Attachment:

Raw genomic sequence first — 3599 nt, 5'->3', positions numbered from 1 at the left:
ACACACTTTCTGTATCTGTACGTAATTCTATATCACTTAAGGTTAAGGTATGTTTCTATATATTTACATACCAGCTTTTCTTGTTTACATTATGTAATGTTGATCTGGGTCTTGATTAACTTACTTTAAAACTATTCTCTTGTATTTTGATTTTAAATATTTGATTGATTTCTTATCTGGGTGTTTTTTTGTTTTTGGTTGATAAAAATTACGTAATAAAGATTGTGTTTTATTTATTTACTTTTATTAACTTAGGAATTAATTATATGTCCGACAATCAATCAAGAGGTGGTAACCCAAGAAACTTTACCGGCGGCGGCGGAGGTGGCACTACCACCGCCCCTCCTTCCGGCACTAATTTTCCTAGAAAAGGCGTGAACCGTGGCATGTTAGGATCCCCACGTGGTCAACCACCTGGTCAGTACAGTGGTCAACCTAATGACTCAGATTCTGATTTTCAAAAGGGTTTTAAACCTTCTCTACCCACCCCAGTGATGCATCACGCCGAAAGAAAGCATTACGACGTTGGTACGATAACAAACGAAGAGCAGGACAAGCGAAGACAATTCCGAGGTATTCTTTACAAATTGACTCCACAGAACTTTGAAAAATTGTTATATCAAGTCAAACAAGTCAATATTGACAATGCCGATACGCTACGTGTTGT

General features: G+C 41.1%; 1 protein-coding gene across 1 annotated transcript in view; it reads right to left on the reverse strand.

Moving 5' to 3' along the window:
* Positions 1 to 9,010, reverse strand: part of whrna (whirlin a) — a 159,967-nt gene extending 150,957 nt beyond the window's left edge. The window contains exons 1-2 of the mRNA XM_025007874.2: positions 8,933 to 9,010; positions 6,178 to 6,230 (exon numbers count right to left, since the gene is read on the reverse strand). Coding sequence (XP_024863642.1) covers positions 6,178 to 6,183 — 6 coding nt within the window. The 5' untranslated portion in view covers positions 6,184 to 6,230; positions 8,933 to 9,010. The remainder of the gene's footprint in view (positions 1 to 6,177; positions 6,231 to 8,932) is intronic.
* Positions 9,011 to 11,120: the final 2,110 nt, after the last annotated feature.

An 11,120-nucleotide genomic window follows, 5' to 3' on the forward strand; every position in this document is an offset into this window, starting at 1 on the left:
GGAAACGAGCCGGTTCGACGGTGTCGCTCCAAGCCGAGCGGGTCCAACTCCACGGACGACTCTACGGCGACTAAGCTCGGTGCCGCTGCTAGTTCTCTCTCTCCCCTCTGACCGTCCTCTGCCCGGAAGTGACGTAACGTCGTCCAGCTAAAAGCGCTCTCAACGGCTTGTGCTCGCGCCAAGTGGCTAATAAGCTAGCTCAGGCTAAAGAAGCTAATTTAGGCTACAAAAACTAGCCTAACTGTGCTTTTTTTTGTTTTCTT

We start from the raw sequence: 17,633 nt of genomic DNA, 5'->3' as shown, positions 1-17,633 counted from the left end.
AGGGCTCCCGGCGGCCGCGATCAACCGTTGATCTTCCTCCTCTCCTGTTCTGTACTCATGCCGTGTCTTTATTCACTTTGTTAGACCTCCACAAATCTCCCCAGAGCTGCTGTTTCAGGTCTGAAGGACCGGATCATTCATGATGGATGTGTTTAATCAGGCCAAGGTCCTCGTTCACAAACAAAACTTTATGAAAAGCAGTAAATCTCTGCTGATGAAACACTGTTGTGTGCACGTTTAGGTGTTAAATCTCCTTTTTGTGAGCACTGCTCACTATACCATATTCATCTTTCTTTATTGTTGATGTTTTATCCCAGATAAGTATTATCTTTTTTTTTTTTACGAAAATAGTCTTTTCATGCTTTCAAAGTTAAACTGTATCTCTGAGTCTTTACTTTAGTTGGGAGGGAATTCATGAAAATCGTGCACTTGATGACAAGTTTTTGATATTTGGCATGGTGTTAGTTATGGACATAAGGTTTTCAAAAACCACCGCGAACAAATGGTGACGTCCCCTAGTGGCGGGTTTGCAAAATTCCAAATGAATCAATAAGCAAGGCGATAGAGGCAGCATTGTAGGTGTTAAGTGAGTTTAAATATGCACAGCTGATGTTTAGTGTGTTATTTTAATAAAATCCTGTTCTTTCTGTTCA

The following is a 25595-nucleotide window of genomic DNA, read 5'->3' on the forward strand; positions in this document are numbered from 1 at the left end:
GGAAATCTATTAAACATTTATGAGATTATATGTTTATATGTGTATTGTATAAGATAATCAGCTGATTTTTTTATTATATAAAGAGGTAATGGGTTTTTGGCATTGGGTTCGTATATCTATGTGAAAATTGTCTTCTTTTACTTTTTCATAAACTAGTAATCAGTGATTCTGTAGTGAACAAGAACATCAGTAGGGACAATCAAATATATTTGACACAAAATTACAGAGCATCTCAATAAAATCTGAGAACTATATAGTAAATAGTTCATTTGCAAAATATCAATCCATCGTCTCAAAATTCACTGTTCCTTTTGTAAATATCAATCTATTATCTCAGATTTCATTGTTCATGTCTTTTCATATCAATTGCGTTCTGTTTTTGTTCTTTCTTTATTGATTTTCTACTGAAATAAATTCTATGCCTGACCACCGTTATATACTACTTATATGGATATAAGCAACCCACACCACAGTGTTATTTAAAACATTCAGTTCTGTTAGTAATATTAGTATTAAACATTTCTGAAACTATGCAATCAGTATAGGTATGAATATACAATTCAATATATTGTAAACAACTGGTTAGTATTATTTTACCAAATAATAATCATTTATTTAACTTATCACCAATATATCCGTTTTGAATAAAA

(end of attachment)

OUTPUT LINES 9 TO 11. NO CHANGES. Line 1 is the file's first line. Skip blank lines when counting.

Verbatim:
We start from the raw sequence: 17,633 nt of genomic DNA, 5'->3' as shown, positions 1-17,633 counted from the left end.
AGGGCTCCCGGCGGCCGCGATCAACCGTTGATCTTCCTCCTCTCCTGTTCTGTACTCATGCCGTGTCTTTATTCACTTTGTTAGACCTCCACAAATCTCCCCAGAGCTGCTGTTTCAGGTCTGAAGGACCGGATCATTCATGATGGATGTGTTTAATCAGGCCAAGGTCCTCGTTCACAAACAAAACTTTATGAAAAGCAGTAAATCTCTGCTGATGAAACACTGTTGTGTGCACGTTTAGGTGTTAAATCTCCTTTTTGTGAGCACTGCTCACTATACCATATTCATCTTTCTTTATTGTTGATGTTTTATCCCAGATAAGTATTATCTTTTTTTTTTTTACGAAAATAGTCTTTTCATGCTTTCAAAGTTAAACTGTATCTCTGAGTCTTTACTTTAGTTGGGAGGGAATTCATGAAAATCGTGCACTTGATGACAAGTTTTTGATATTTGGCATGGTGTTAGTTATGGACATAAGGTTTTCAAAAACCACCGCGAACAAATGGTGACGTCCCCTAGTGGCGGGTTTGCAAAATTCCAAATGAATCAATAAGCAAGGCGATAGAGGCAGCATTGTAGGTGTTAAGTGAGTTTAAATATGCACAGCTGATGTTTAGTGTGTTATTTTAATAAAATCCTGTTCTTTCTGTTCA

The following is a 25595-nucleotide window of genomic DNA, read 5'->3' on the forward strand; positions in this document are numbered from 1 at the left end: